What is to be done?
Places of worship as centres for community resilience
This approach is already happening in North Yorkshire. Last year the North Yorkshire Resilience Forum created a successful evidence-based model approach which you can read more about in UK Community Resilience, a brilliant example of what works. It is my and other people’s sincere hope that in the future this kind of forward thinking, pro-active model will be supported and made available much more widely across many parts of the UK. It is also my hope that eventually such models will tackle and include food security issues.
Places of worship are important for another reason: security
While certainly a step in the right direction, the funding scheme is sadly limited to securing property, rather than people. Being rooted in (hate) crime prevention thinking, this is not surprising. What a brilliant opportunity this could be to broaden capacities and capabilities!
Places of worship, similar to schools, feature as areas of refuge and shelter-in-place on many an emergency planner’s community emergency plan. Why not also provide the wider resources needed to to communities so that they can respond in a major incident, emergency or disaster? I leave you with this question on this hottest September days since 1911 and also with a link to our newest information hub for places of worship evaq8.co.uk/PlacesOfWorship
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Lots of stressed out teenagers sat at small desks in gyms and halls across the country feeling like every word they write will determine the course of the rest of their life.
But what does exam time mean in terms of preparedness and resilience?
Well it changes how we do our business quite significantly. All of a sudden we have a whole new set of considerations we need to plan for.
Firstly we have mixed up our usual peer groups so we need to be accounting for them differently in the event of an evacuation, like for a fire alarm. All our usual assembly areas will have changed too so any rehearsals or drills we have previously carried out are now void. It may be that we should consider adding an evacuation brief to the normal exam preamble about not talking and being escorted to the loos.
Next we only have one set of the relevant exam papers which we open on the day of the exam when we hand them out. What do we do if they are damaged or destroyed?
We are also probably using different facilities. We love to put them all in the gym or the hall where we can keep an eye on them at once, and we need less invigilators that way. But what do we do if we can’t use that facility. Do we have a plan to use other classrooms? If they are en-bloc to the hall or gym they might be unavailable too. But the exam has to happen at that date and time to prevent cheating! What are we going to do? Now we are in multiple smaller classrooms rather than one big hall we need more invigilators, who are they and how will we get hold of them?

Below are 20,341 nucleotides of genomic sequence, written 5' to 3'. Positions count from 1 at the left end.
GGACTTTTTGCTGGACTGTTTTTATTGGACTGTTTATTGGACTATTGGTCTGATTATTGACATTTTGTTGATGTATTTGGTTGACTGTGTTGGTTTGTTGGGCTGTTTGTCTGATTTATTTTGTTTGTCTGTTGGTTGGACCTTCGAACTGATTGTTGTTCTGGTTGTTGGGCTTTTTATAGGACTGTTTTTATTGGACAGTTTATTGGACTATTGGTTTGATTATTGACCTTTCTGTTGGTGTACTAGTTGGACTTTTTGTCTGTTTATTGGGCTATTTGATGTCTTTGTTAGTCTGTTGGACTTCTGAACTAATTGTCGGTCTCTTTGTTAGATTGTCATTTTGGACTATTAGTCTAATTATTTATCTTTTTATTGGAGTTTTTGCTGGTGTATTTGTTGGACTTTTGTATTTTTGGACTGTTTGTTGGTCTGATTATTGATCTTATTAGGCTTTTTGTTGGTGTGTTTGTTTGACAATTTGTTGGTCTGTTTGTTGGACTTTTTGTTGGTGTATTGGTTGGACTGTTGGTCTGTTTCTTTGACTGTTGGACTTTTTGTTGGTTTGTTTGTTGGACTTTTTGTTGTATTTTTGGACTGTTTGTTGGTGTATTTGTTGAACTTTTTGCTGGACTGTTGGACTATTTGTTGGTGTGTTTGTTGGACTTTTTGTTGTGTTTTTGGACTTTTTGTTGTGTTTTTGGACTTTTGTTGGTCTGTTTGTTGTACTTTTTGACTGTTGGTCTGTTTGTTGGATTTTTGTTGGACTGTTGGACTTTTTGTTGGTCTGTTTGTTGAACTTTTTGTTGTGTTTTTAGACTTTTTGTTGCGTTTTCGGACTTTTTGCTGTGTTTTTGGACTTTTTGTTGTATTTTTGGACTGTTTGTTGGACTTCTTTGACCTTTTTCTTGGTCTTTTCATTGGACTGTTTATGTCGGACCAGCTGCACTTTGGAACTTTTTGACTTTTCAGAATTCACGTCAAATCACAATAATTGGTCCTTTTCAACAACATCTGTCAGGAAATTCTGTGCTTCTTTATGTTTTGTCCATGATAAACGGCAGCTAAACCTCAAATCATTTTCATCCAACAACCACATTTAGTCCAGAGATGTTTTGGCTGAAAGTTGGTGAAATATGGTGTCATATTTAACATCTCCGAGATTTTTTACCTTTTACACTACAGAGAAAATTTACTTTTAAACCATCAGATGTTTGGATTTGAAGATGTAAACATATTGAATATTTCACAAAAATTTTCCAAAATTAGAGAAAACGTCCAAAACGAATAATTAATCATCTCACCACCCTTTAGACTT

Beyond ‘logistics’: building reputation management and psychosocial resilience
What about our reputation? What does it say about us if we get this wrong? A good friend of mine always says “Just imagine the headline”. As a professional organisation we have to get this right. Relations between students, parents and school can be a challenge at the best of times. Not to mention maintaining our image in the community. Every crisis is actually an opportunity. Managing any disruptions during exam time will really set us above the pack!
Finally what about our consideration of psychosocial resilience. Our young people are going through what is probably the most stressful experience they have ever had in their lives to date. ChildLine and the Samaritans always report a significant spike in calls from young people at this time of year. A recent survey by ChildLine said that a worrying 64% of their 1300 respondents stated they have never received any support in dealing with exams. Even more worryingly these same respondents said they dealt with exam stress by smoking, taking drugs and self-harming. Sadly, for some it is all too much and results suicide. We should be looking to the psychosocial welfare of everyone in our school communities, but we should be making even more efforts during exam time.
What we need is a set of contingency plans specifically for exam time that sit as part of our Crisis and Continuity planning. The young people sitting these exams are suffering from enough stress without the uncertainty of being unable to actually sit their exam or have it disrupted. They are the future after all and we have a duty to give them the best support we can.
thank you for sharing, raising awareness for School Resilience and Emergency Preparedness!